Chart Of The Week   November 15 2021

Mythbusting The Value Factor

value factor

Intangible investment has become a much larger part of the economy, having surpassed tangible investment in the US in the late 1990s. However, both US GAAP and IFRS are very restrictive on the capitalization of R&D activities, which are known to originate valuable intangible assets. Other types of intangible capital such as unique production processes or customer lists are normally also expensed within SG&A expenses and are never capitalized unless there is an acquisition. This means that both the book value and earnings of intangible-heavy companies could be inadequate estimates of their true intrinsic value.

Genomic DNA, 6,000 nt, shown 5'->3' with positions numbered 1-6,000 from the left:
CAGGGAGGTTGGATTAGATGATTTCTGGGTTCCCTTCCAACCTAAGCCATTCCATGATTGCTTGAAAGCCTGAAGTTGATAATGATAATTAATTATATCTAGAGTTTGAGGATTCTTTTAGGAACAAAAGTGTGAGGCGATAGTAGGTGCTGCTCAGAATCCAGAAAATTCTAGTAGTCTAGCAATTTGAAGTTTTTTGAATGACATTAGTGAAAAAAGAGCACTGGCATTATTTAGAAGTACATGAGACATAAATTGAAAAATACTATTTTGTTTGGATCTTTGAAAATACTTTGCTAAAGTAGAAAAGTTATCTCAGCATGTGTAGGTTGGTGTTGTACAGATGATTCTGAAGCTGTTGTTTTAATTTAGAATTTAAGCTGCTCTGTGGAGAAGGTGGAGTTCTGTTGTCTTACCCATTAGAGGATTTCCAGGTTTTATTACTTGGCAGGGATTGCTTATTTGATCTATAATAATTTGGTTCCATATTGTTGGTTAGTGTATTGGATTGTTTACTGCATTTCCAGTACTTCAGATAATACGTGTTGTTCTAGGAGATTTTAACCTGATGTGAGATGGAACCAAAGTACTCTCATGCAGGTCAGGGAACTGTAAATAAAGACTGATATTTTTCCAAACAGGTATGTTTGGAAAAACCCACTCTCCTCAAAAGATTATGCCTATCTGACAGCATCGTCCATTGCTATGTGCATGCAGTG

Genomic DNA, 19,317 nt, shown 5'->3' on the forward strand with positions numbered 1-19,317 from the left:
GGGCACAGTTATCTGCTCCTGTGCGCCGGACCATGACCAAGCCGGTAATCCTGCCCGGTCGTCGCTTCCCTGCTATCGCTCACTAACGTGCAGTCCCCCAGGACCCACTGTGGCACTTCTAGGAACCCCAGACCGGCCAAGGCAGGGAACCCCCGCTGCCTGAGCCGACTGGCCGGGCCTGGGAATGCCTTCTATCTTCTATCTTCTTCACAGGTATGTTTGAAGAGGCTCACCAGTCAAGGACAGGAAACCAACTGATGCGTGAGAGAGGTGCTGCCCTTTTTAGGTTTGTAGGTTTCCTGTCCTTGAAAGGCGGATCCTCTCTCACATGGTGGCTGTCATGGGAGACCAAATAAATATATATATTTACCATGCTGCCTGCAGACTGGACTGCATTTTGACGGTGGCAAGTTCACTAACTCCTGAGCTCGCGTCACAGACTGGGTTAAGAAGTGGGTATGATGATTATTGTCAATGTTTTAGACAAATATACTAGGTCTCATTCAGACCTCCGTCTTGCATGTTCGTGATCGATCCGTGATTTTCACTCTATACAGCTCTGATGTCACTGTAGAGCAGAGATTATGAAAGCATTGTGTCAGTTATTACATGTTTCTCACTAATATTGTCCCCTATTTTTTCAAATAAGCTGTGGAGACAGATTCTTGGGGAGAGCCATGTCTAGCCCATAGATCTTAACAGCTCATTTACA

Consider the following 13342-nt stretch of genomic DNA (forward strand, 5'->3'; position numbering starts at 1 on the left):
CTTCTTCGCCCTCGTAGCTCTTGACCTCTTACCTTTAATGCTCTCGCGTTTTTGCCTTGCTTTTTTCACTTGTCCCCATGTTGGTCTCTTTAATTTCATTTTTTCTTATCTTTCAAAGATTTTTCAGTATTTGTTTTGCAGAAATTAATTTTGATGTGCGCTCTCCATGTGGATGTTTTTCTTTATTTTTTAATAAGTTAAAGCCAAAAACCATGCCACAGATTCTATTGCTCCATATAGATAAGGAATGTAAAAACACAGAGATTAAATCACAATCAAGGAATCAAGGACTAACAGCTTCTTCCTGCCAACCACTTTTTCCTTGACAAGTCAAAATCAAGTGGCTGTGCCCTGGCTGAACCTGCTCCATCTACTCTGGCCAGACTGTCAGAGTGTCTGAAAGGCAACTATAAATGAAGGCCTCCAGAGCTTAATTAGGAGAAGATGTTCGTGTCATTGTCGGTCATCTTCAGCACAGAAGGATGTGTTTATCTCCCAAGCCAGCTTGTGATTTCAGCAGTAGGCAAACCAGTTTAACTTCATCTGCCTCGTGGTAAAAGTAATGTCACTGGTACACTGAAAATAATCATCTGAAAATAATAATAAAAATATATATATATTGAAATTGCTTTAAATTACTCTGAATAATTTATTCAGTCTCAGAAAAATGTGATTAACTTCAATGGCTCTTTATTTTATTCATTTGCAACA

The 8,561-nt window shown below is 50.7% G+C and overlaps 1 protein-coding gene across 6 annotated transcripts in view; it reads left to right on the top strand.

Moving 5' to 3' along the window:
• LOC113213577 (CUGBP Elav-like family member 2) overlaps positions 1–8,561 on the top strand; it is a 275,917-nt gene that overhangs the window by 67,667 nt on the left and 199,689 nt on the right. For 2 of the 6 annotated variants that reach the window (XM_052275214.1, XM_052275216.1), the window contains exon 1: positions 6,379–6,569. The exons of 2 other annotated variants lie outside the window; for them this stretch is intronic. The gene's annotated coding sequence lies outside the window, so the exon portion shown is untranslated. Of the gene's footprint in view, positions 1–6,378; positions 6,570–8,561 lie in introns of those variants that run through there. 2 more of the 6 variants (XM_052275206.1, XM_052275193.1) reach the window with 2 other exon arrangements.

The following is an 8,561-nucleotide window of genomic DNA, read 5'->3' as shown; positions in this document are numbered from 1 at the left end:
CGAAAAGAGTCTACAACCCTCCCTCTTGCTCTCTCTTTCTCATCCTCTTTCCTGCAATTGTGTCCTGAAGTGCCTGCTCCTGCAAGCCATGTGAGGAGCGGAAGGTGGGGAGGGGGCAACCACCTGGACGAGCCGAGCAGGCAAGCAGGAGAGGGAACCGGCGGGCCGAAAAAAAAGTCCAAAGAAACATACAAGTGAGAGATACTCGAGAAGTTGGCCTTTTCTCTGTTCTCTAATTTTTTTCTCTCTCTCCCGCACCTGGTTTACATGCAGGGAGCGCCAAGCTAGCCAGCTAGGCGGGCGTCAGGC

Indeed, expensive companies generally have higher R&D expenditures as a percent of sales than cheap companies. Importantly, the performance of Value within low R&D stocks is much better than the performance within high R&D stocks. This is in line with the work of Dugar and Pozharny, who found that the value relevance for both earnings and book values has declined for high intangible companies, while it has stayed stable for low-intangible companies. This suggests that traditional valuation measures are losing their relevance as intangible-heavy companies become a larger part of the economy.

The effect of intangibles on traditional valuation metrics can also give us a clue as to why Value has performed well in some industries but not in others. Using a measure of intangible intensity derived by Dugar and Pozharny – which includes identifiable intangible assets, intellectual capital, and organizational capital – we can see that Value has done relatively better in industries with lower intangible intensity while it has performed relatively worse in industries with higher intangible intensity.